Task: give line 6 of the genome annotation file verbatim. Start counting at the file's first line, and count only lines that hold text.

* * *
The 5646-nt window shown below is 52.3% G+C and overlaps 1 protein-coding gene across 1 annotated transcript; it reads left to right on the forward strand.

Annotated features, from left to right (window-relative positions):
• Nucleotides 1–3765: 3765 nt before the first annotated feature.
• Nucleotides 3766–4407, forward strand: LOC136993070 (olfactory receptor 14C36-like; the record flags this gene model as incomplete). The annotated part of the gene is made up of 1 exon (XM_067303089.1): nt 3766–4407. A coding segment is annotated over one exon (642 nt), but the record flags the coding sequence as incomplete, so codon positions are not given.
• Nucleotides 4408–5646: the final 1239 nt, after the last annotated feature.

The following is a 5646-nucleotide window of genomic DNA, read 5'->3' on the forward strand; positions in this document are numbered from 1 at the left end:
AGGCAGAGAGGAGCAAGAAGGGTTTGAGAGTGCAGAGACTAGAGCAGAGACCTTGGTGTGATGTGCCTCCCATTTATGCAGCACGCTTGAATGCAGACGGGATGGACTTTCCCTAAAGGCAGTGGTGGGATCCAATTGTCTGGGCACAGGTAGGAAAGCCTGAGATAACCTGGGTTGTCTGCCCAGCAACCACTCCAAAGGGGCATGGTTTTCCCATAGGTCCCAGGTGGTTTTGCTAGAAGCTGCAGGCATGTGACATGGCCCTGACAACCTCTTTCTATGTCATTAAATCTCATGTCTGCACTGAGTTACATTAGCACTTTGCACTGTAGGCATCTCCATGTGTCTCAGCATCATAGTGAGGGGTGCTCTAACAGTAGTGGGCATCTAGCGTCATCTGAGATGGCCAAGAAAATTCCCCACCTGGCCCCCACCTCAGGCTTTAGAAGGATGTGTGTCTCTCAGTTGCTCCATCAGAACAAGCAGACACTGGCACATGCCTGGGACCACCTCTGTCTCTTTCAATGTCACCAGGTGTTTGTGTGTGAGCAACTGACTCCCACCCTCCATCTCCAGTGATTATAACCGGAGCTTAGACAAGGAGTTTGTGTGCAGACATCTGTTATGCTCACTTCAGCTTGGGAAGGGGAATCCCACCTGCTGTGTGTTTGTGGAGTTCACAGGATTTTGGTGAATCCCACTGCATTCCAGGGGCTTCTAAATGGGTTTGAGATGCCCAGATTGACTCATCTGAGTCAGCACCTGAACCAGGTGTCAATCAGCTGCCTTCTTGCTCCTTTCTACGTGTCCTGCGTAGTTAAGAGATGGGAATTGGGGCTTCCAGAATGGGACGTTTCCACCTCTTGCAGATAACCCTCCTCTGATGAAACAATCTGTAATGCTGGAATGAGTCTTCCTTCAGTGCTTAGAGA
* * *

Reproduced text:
The following is a 5646-nucleotide window of genomic DNA, read 5'->3' on the forward strand; positions in this document are numbered from 1 at the left end: